Adverb Phrases in English Grammar

An Adverb Phrase (sometimes known as an Adverbial Phrase) is – as you might guess – simply a group of words which act in exactly the same way (grammatically speaking) as a single adverb.

For example, here’s a sentence with a single adverb:

The police arrived quickly.

We can expand on that adverb and turn it into an adverb phrase

The police arrived very quickly indeed.

The police arrived really very quickly indeed.

And that’s it. An adverb phrase is simply an adverb with some other words attached to it to modify it in some way.

Types of Adverb Phrases
The simplest type of adverb phrase consists of an adverb with another adverb. Any extra adverb is called an intensifier.

{intensifier} + {adverb}

The dog eats his dinner very slowly.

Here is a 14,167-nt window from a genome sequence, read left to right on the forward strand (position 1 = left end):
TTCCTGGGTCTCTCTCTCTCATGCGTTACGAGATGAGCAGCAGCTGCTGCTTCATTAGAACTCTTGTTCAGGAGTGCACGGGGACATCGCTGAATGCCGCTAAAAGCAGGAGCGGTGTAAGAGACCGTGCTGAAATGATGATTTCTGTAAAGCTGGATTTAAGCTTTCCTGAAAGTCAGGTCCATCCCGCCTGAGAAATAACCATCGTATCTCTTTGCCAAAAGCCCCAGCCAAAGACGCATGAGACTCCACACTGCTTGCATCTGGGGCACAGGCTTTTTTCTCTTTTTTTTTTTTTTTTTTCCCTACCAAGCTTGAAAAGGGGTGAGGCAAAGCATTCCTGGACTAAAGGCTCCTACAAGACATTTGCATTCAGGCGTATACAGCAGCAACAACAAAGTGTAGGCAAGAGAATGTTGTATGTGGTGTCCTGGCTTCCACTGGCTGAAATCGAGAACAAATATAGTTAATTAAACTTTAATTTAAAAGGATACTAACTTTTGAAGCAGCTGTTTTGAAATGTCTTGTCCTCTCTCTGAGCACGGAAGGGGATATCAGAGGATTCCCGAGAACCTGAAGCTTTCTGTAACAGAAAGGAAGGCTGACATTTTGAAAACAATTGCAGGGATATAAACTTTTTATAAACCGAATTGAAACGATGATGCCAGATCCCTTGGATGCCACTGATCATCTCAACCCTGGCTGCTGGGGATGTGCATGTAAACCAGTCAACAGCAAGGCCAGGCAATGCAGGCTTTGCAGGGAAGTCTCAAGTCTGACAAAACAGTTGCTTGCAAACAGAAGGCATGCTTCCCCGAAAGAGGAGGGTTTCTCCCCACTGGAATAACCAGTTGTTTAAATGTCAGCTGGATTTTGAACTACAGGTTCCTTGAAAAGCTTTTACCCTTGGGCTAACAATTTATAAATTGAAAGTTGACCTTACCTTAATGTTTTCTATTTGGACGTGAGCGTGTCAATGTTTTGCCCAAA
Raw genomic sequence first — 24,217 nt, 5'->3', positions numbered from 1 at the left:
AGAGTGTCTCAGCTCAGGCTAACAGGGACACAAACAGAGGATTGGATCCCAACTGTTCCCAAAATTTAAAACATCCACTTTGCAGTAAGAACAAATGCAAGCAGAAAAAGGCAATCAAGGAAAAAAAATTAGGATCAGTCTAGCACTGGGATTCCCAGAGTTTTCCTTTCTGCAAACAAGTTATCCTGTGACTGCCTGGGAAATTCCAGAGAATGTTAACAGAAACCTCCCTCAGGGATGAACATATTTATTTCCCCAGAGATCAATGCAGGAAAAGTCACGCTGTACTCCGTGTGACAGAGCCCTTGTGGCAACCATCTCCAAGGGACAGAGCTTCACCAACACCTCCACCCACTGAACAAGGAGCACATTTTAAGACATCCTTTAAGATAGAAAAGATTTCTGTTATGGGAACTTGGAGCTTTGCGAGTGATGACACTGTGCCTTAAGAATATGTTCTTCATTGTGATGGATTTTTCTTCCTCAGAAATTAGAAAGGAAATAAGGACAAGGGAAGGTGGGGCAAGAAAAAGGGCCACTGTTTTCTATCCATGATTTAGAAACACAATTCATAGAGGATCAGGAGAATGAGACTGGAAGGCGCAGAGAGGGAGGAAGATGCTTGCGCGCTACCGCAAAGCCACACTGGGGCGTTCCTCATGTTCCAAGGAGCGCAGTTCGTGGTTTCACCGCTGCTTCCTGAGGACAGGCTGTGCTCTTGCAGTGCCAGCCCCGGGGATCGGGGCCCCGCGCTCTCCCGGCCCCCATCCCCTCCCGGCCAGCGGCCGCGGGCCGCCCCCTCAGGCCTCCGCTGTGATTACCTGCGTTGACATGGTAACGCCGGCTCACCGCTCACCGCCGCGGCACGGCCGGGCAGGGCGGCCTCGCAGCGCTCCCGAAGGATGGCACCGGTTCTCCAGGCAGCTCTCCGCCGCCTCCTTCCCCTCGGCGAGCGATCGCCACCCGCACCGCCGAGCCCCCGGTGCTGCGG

Oddly enough, your idea worked!

Adverb phrases can be made with prepositions‏‎ ‏‎ and act as adverbs of manner, place, time, frequency, purpose, etc.


The fireman opened the door with a kick.


The house they are building next door is already for sale.


I’ll see you all again after the summer.


Given your past medical history, you should have a check up every year.


This report is for your eyes only.

Useful Links
Adverbs‏‎ in English Grammar – a general look at adverbs

Phrases‏‎ in English Grammar – a general look at phrases

Posted in Parts of Speech.

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